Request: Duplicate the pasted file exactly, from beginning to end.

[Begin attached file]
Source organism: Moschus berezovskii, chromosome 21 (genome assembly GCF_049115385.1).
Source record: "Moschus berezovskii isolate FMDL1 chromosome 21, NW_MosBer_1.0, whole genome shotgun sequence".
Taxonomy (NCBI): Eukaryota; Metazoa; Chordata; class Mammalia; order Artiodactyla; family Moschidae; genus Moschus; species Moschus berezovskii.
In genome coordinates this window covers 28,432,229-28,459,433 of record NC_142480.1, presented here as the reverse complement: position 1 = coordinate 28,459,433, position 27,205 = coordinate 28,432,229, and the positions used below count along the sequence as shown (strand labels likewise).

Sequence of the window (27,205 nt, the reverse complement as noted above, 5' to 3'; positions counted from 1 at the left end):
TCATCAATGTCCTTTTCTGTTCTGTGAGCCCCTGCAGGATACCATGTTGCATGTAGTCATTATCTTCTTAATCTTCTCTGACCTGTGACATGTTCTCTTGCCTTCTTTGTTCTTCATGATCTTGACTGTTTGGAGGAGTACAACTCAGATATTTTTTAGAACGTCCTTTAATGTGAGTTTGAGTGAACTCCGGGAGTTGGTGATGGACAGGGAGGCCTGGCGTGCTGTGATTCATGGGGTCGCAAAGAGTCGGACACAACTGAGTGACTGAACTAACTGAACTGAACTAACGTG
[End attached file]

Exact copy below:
Source organism: Moschus berezovskii, chromosome 21 (genome assembly GCF_049115385.1).
Source record: "Moschus berezovskii isolate FMDL1 chromosome 21, NW_MosBer_1.0, whole genome shotgun sequence".
Taxonomy (NCBI): Eukaryota; Metazoa; Chordata; class Mammalia; order Artiodactyla; family Moschidae; genus Moschus; species Moschus berezovskii.
In genome coordinates this window covers 28,432,229-28,459,433 of record NC_142480.1, presented here as the reverse complement: position 1 = coordinate 28,459,433, position 27,205 = coordinate 28,432,229, and the positions used below count along the sequence as shown (strand labels likewise).

Sequence of the window (27,205 nt, the reverse complement as noted above, 5' to 3'; positions counted from 1 at the left end):
TCATCAATGTCCTTTTCTGTTCTGTGAGCCCCTGCAGGATACCATGTTGCATGTAGTCATTATCTTCTTAATCTTCTCTGACCTGTGACATGTTCTCTTGCCTTCTTTGTTCTTCATGATCTTGACTGTTTGGAGGAGTACAACTCAGATATTTTTTAGAACGTCCTTTAATGTGAGTTTGAGTGAACTCCGGGAGTTGGTGATGGACAGGGAGGCCTGGCGTGCTGTGATTCATGGGGTCGCAAAGAGTCGGACACAACTGAGTGACTGAACTAACTGAACTGAACTAACGTG